The Third Republic
As well as using the standard textbooks I have consulted the Britannica 2001 CD-ROM and my undergraduate copy of my old professor Alfred Cobban's History of Modern France, vol 2, 1799-1945 (Penguin 1961). Still excellent after all these years! I have also used a more modern work, Colin Jones, Cambridge Illustrated History of France (CUP, 1999).
The Republic proclaimed
When the news of the French surrender at Sedan reached Paris on September 4, crowds filled the streets and demanded the proclamation of a republic. The imperial officials put up no serious resistance; the Revolution of September 4 was the most bloodless in French history. For an outline of the Third Republic see here.
The siege of Paris
A provisional Government of National Defence was set up, headed by General Louis-Jules Trochu and including leaders of the parliamentary opposition. Its first task was the continuation of the war against the invaders. The new government's most charismatic member was the new Minister of the Interior, Léon Gambetta (left) hero of the radical republicans. Gambetta, a young Parisian lawyer originally from the south, had been elected to the Legislative Corps in 1869 and had already made his mark through his energy and eloquence. He doubled the size of the National Guard bringing its numbers up to 360,000 men (virtually the whole male able-bodied population of Paris). In the meanwhile one of Louis-Philippe’s ministers, Adolphe Thiers, went on a fruitless mission round Europe in search of support from the other powers.
However by 23 September the Prussian forces had surrounded Paris, having already occupied all of France north and east of Orléans. The new government was deprived of its contact with the rest of the country. On 7 October Gambetta left the city by balloon to join several members of the government at Tours, where he assumed the functions of Minister of War as well as Minister of the Interior. During the next four months, Gambetta's makeshift armies fought a series of indecisive battles with the Prussians in the Loire valley and eastern France. These battles took the Prussians by surprise and greatly enhanced the prestige of the republicans, but the French forces were no match for Moltke’s army and the delegation at Tours was forced to withdraw to Bordeaux.
Resistance was now concentrated in Paris where the National Guard manned the defences of the city. But the Prussians had no intention of taking Paris by storm when it was easier to starve the city. Soon the Parisians were eating the animals from the zoo and cutting down the tress in the Champs Élysées for firewood. On 5 January in the middle of a terrible winter, the Prussians began to bombard Paris. By this time left-wing leaders were accusing Trochu’s government of treachery. While still at war with the Prussians, the Parisians were beginning to fight each other.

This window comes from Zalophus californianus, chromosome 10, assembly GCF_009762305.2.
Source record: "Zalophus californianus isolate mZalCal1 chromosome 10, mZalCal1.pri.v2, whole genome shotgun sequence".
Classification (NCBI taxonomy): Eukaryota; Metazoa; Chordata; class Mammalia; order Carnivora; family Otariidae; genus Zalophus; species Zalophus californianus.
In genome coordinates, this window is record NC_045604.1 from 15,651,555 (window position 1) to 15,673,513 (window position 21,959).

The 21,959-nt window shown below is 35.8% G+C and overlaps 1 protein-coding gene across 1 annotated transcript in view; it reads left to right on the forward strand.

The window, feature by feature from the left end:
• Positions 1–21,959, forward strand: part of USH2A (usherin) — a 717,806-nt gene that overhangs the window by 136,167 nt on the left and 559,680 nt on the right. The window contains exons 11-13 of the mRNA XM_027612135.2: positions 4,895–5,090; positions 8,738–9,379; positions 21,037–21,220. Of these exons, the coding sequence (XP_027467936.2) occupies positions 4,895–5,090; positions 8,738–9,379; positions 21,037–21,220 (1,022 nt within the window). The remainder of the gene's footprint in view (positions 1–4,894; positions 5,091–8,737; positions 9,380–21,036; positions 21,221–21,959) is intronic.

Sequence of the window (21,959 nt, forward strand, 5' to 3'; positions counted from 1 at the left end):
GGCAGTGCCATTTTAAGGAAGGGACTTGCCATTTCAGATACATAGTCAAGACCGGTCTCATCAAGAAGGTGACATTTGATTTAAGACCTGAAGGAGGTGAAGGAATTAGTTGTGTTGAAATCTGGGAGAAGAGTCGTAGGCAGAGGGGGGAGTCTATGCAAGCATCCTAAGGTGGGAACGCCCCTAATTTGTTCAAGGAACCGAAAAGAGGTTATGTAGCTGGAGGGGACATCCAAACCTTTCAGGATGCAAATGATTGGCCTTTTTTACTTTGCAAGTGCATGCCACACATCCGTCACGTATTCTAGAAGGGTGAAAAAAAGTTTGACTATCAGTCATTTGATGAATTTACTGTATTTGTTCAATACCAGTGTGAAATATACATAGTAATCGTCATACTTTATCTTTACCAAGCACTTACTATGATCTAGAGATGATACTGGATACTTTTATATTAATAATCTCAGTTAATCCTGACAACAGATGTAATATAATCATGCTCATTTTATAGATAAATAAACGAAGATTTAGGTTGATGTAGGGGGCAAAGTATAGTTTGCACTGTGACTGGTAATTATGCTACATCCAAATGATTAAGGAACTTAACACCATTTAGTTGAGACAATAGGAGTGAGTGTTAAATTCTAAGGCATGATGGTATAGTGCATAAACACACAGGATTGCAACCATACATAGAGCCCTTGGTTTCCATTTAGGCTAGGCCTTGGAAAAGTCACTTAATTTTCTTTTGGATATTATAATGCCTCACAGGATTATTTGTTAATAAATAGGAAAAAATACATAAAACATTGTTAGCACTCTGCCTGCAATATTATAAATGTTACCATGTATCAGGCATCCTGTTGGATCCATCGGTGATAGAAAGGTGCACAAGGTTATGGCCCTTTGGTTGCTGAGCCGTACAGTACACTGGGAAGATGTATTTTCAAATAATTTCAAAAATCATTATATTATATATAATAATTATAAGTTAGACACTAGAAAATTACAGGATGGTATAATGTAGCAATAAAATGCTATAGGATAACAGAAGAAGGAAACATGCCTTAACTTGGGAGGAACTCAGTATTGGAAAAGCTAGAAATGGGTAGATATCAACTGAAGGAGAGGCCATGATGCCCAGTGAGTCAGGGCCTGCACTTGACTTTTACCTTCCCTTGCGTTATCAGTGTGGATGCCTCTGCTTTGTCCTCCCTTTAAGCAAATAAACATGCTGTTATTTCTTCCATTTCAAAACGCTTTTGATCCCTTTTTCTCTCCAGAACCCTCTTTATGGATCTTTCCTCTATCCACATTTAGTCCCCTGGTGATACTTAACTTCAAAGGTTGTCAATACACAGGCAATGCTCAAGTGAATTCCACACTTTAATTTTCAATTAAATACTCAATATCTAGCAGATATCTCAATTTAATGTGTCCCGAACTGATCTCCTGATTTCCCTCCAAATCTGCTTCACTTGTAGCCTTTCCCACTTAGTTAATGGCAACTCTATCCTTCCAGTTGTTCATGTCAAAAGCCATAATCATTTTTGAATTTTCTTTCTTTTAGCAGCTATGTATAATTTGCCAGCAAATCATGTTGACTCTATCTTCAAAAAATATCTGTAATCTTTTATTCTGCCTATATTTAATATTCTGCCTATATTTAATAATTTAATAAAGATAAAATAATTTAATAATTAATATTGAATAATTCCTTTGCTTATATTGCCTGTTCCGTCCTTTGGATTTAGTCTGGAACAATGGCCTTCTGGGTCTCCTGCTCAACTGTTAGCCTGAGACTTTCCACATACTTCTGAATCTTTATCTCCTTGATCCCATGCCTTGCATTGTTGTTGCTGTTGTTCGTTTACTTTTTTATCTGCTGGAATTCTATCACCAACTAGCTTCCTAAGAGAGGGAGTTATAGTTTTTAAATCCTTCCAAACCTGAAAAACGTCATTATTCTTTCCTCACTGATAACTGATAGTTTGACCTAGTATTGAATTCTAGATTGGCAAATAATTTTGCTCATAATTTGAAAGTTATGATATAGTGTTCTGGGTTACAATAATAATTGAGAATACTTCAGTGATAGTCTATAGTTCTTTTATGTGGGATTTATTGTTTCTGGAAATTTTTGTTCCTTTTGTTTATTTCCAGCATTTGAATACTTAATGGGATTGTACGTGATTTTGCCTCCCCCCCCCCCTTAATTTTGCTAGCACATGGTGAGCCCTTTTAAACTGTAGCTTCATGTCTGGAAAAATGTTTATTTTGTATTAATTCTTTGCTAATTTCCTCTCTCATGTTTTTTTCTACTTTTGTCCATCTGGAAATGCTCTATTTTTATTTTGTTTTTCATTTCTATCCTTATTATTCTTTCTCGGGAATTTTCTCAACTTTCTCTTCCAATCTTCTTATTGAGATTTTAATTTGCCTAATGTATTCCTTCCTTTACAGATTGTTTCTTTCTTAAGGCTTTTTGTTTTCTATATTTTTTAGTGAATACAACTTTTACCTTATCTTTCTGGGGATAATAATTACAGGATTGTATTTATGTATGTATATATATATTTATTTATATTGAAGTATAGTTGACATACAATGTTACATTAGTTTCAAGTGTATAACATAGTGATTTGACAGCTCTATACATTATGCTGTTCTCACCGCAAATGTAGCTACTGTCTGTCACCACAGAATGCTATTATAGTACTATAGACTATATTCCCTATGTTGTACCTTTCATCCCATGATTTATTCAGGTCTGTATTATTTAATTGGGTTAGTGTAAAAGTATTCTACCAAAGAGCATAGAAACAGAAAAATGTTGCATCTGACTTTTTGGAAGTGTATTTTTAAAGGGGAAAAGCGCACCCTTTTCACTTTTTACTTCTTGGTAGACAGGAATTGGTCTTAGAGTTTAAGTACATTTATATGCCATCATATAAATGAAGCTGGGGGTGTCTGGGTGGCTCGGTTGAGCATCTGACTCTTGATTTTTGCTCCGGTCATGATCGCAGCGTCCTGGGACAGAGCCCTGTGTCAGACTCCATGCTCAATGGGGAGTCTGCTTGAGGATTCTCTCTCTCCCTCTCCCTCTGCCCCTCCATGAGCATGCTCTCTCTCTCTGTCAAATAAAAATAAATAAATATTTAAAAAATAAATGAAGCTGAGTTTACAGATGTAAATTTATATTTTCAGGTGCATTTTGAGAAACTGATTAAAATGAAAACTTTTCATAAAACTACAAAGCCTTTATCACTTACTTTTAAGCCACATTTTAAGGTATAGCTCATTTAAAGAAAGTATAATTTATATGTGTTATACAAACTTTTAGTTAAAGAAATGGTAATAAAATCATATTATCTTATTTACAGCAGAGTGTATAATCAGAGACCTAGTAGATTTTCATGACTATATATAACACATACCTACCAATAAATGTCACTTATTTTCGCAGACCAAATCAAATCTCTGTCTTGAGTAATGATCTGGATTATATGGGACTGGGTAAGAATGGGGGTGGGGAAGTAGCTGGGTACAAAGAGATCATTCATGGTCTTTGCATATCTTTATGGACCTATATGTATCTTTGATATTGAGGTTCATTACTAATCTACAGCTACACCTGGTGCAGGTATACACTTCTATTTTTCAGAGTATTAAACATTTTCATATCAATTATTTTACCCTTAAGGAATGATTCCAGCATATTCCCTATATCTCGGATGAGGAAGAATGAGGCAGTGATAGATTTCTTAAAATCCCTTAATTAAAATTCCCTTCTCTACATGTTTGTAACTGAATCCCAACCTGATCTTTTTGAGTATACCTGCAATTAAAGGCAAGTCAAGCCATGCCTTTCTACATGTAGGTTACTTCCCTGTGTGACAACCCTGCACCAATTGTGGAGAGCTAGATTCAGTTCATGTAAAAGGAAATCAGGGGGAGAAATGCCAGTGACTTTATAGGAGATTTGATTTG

On January, having defeated an abortive left-wing rising, the government accepted the inevitable armistice which was signed on 28 January over Gambetta's angry protests. By its terms Paris was to capitulate and there was to be a three-week suspension of hostilities to allow for the election of an assembly that would negotiate a peace.
The election, held on February 8, produced an assembly dominated by monarchists, more than 400 of them, compared to only 200 republicans and a few Bonapartists. Overwhelmingly, it was a vote for peace, though Paris and certain provinces, such as Alsace, voted heavily for republicans. On 13 February the National Assembly convened in Bordeaux and chose Thiers (in spite of his republicanism) as ‘chief of the executive power of the French republic’. Thiers had been the most outspoken critic of Napoleon's foreign policy and had repeatedly warned the country of the Prussian danger. He set out at once to negotiate a settlement with Bismarck.
The Treaty of Frankfurt
On March 1 the Treaty of Frankfurt was ratified by a large majority of the assembly. The terms were severe: France was charged a war indemnity of five billion francs plus the cost of maintaining a German occupation army in eastern France until the indemnity was paid. Alsace and half of Lorraine were annexed to the new German Empire. The German army was authorized to stage a victory march through the Arc de Triomphe de l'Étoile in Paris. After the assembly ratified the treaty, the deputies of the lost provinces (including Léon Gambetta) resigned their seats in protest.
A few days later, the assembly transferred the seat of government from Bordeaux to Versailles (not Paris). This in itself was a provocation to many Parisians. Poorer Parisians were further angered by the assembly’s decision to end the wartime moratorium on debts and rents and the cutting off of further payments to the National Guard.
The crisis came on 18 March when Thiers ordered the 400 guns of the National Guard to be removed from the butte (mound) de Montmartre. A crowd gathered; a bloody encounter ensued; two generals were caught and lynched by the mob. As violence spread through the city, Thiers hastily withdrew all troops and government offices from Paris and went to Versailles to plan his strategy. He appealed successfully to Bismarck to release French prisoners of war in order to form a siege army that could eventually force Paris to capitulate. During the next two months, this governmental force was slowly assembled. Within Paris, meanwhile, initial chaos gradually gave way to an improvised experiment in municipal self-government.